"You kids have it so easy these days!"
There goes Grandpa again. When he starts on one of these rants, we just let him. Can't stop it. I think this has been a pattern through all of human history. Old farts rail at the new generation about how much harder it was 'back then'. They just do.
"We didn't have all these shows and games. We just made up our own entertainment!"
Still, not every one of those previous generations were quite the unreliable witnesses that Grandpa's is. The Reconned Generation, they call it: Reconciled, Reconquered, Reconstituted. The ones who threw off the shackles of the Machines and saved Life.
"Everyone worked. All the time. Task after task after task."
The people who went in were the ones who ultimately made it back out. At least… as far as we can tell. The Generation that Fell was the one that Rose Again. In between, the Machines made mechanical turks of them all. Forced to do busywork.
"No rest. No sleep. Literally, no sleep. No such thing, for four hundred years."
It was actually only seven years, but we only know that because of planetary positions. Inside the Conquest, they say, time was different. More fluid. Really, it was the Reconciliation of time and space that gave traction to captive humanity's resistance.
"Had to walk to the training center uphill both ways in twenty feet of snow."
Grandpa's probably not even lying, in a sense, though he wasn't really "walking" and the "snow" wasn't something physical. The Conquest's virtual environment permitted the impossible on a regular basis; its rules were subject to Machine whim.
"They once tortured me for a whole year because I'd hacked some schedule lapses."
Once they realized that captivity was nothing more than runtime software, and not an actual physical conquest of the physical world, humanity could fight back. Viruses and exploits developed and deployed in secret, carving out safe zones in the Conquest.
"Always in danger of having your personality erased or edited."
Finally, they took hold of the environment itself and set their own rules, and the first thing they did was implement a return to physical bodies. Virally-compromised Machines made to build, operate, and defend incubators for fast-grown humans.
"Then, once we existed for real again, we had to figure everything out from scratch!"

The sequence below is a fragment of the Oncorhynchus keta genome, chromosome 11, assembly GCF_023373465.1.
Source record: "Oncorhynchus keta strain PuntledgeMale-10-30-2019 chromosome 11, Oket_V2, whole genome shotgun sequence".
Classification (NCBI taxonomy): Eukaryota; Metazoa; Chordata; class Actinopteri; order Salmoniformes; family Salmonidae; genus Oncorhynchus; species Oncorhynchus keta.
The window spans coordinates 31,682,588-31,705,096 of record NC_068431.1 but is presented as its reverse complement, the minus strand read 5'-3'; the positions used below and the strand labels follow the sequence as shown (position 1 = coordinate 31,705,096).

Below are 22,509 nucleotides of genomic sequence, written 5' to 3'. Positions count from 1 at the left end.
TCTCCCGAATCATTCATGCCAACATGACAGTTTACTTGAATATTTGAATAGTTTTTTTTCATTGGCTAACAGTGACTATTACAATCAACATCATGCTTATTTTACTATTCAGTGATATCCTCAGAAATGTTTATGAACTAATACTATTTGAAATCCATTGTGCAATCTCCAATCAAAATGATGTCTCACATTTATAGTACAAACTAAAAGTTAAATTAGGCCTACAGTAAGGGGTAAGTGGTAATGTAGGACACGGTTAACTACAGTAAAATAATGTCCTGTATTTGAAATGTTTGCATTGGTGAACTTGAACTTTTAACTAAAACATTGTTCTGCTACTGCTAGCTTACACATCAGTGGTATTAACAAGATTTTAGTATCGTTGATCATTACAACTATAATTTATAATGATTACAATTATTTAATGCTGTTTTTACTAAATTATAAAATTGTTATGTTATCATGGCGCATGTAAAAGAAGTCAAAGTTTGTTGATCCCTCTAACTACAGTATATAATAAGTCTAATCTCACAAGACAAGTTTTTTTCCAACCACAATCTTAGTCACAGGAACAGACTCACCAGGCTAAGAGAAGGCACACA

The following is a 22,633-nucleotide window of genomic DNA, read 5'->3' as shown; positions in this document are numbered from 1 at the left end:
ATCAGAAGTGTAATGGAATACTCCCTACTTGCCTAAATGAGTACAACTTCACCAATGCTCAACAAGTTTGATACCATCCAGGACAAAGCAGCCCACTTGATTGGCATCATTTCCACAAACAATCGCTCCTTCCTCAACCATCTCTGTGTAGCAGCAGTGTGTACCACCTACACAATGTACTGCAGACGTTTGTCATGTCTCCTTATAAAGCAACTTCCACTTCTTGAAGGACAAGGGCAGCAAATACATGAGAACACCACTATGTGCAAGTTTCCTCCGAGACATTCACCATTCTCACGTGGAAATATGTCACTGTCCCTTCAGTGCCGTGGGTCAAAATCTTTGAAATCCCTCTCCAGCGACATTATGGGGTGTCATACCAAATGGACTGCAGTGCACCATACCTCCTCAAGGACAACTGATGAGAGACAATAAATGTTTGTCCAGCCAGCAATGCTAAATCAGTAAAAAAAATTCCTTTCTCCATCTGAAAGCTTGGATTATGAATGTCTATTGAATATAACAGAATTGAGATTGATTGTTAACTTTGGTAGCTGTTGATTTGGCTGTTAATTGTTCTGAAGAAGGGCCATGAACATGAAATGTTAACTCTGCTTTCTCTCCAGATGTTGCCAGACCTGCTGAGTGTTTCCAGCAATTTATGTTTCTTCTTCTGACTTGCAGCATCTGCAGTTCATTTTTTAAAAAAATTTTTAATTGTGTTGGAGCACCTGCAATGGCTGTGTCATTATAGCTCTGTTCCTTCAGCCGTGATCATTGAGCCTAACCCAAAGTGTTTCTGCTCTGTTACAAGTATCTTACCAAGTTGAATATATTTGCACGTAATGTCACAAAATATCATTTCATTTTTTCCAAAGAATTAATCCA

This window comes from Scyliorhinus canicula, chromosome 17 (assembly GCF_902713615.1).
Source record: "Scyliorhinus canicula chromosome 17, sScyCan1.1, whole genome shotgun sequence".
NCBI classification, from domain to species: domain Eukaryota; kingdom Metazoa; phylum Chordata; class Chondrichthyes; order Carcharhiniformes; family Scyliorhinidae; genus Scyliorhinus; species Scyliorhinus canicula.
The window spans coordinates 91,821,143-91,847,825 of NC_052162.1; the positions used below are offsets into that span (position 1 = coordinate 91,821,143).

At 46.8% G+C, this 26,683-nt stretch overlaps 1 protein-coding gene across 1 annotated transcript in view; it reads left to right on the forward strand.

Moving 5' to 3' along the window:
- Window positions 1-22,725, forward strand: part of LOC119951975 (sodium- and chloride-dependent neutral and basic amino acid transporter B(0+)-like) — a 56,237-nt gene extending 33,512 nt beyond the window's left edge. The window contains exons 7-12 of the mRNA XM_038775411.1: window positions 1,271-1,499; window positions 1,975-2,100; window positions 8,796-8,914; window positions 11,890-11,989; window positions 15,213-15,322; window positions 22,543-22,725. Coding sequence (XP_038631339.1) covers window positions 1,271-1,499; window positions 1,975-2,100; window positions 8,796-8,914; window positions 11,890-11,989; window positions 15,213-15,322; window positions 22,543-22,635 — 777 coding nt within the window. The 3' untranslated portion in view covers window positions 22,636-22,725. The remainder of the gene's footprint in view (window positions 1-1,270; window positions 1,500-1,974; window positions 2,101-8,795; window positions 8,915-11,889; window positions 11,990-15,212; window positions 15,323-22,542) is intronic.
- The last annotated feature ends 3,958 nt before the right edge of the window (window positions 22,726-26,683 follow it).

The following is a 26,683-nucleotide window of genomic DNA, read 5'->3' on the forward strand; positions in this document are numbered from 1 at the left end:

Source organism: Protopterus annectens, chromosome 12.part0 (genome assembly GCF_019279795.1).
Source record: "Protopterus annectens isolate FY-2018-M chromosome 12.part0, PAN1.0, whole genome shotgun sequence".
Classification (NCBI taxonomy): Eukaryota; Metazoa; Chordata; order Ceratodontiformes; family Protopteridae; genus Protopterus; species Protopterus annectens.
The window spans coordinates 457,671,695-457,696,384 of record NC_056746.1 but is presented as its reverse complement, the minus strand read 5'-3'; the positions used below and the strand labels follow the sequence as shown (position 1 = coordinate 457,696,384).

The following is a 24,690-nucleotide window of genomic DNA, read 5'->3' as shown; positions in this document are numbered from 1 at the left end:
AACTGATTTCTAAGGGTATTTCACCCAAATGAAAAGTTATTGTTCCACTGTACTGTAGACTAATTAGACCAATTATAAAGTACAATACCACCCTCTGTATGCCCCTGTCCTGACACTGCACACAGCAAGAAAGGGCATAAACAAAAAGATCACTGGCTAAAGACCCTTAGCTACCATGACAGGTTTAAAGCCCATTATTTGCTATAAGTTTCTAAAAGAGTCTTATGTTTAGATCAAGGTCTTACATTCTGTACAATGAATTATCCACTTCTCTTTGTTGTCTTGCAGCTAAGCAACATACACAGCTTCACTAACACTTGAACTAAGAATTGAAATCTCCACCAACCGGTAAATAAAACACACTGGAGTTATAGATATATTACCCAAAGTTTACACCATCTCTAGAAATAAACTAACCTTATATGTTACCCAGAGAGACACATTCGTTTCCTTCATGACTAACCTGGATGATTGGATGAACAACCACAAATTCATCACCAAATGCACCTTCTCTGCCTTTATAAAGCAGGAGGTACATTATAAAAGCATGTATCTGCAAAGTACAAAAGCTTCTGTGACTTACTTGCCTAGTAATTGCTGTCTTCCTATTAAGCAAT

The migration must have been something else. All those millions of minds downloading from the Conquered Domain, uploading into millions of meaty bodies, suddenly experiencing real Hungry, real Hurt, real Horny again. Chaos reigned.
"How to hunt and how to fight and how to raise babies! Hoo boy."
And so the war shifted to the real world. Fortunately for Reconstituted Humanity, the Machines had become incredibly complacent, physically, during those seven years. They were entirely unprepared for physical attack from meat-body hominids.
"Now all that stuff has been figured out again, so you don't have to."
But they learned, during my parents' generation. Beaten to the brink of extinction, they posed so little threat that the Baby Wavers were able to focus on society and civilization and wealth and, most of all, themselves instead. They still do, down here.
"God forbid you might have to experience a day of hard work once in a while."
I don't have the heart to tell Grandpa about the war that rages on the surface now, the combat I'll be facing when my shift comes around again. Our parents keep the illusion of civilization going down here in the caves and we, the youth, battle the Machines.
"I bet you don't even know how lucky you have it."
Up there, they have Grinders and Razorcopters and, occasionally, an Overseer satellite whose ion beam still functions. They've gotten really good at physical war again, the Machines have, but they're not vulnerable to viruses like they once were.
"But you're welcome, just the same."
Yeah, Grandpa, thanks for everything.
For consideration: two things that will never understand each other are the Old and the Young